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H.R.6054 - Unmasking Antifa Act of 2018

To amend title 18, United States Code, to provide penalty enhancements for committing certain offenses while in disguise, and for other purposes.



You might favor this bill if:
►  You believe that those who threaten others while masked or disguised in any form of protest should be penalized with up to 15 years in prison.

You might oppose this bill if:
►  You believe that any form of penalization to protesters is a direct infringement of the first amendment. Also, the legislation does not define the term "threatening others," which could leave the legislation open for interpretation.


The Unmasking Antifa Act would penalize those who commit certain offenses, such as threatening or injuring others, while in disguise or masked. Penalties include fines and imprisonment of up to 15 years. Law enforcement officers would not subject to the act, as the bill only targets civilians.

The "Antifa" movement, short for "anti-fascist", is an autonomous movement whose main goal is to harass those whom they identify as fascists, or racists, both online and in real life. According to the BBC, their stated focus is on fighting far-right and white supremacist ideologies directly, rather than politically. The "Antifa" name is an umbrella term for a collection of groups and individuals. It holds no formal organization, membership, or actual leadership and often times organize independently. Often times, Antifa members will wear black masks in demonstrations, and this is exactly what the bill is attacking.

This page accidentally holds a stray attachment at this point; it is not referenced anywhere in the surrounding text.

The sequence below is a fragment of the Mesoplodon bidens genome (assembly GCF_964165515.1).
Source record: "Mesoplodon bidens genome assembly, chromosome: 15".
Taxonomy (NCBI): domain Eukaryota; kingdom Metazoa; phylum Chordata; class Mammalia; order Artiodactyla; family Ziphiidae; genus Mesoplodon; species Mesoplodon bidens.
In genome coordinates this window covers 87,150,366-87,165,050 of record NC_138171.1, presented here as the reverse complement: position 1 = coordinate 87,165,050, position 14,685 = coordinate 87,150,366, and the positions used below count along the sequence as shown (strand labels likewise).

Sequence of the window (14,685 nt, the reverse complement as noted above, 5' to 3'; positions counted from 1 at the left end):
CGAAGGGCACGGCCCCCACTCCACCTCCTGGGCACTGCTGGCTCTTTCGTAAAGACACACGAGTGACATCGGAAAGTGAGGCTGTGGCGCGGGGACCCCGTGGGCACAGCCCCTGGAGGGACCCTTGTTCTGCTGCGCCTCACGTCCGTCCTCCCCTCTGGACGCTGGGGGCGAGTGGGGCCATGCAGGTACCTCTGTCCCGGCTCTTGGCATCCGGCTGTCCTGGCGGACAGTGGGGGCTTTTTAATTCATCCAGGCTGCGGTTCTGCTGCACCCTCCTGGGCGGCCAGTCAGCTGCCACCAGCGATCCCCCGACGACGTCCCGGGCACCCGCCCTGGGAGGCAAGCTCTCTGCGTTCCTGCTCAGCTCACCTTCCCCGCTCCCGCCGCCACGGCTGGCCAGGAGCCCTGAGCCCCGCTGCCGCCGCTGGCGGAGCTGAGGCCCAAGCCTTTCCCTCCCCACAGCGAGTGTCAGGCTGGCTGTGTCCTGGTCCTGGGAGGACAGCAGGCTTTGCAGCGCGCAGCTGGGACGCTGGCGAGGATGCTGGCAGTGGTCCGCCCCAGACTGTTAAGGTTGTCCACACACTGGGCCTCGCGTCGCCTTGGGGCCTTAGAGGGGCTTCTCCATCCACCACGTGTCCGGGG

The legislation states, "whoever, whether or not acting under color of law, while in disguise, including while wearing a mask, injures, oppresses, threatens, or intimidates any person in any State, Territory, Commonwealth, Possession, or District in the free exercise or enjoyment of any right or privilege secured to him by the Constitution or laws of the United States, or because of his having so exercised the same, shall be fined under this title, imprisoned not more than 15 years, or both."

Some worry the legislation could potentially violate first amendment rights and not be specific enough. For instance, even unpopular groups like the Ku Klux Klan (KKK) should be permitted to gather and protest, even masked, under protections of the first amendment, but when does the group "cross the line" and become threatening to others? The legislation is broad and does not really answer the question.

Antifa supporters say the law is aimed directly at them and not at other groups. While the KKK could still be considered a group of "masked individuals who threaten others," they are not named anywhere on the legislation, while groups like Antifa are directly named on the title of the bill.

"This is another draconian measure to actually criminalize dissent in the United States," said Scott Crow, a former Antifa organizer and author. "Because the law, even if it doesn't explicitly state 'leftists who mask up,' that's who the largest potential target of the law is," he said, "far more than white nationalists.”


The far-right has used Antifa as a scapegoats of sorts, attempting to falsely link them with mass-shooting attacks, gang-style attacks, and portraying them as being just as violent as white nationalists. A report from the Anti-Defamation League concluded that the "far-left" is often times less violent than the "far-right."


"Over the past 10 years (2007-2016), domestic extremists of all kinds have killed at least 372 people in the United States. Of those deaths, approximately 74 percent were at the hands of right-wing extremists, about 24 percent of the victims were killed by domestic Islamic extremists, and the remainder were killed by left-wing extremists," said the Anti-Defamation League report.

Rep. Donovan defends his legislation.




H.R.6054

Sponsored by: Donovan, Daniel M., Jr. [R-NY-11].

Cosponsored by: 3 Rep / 0 Dem.

See list of cosponsors.




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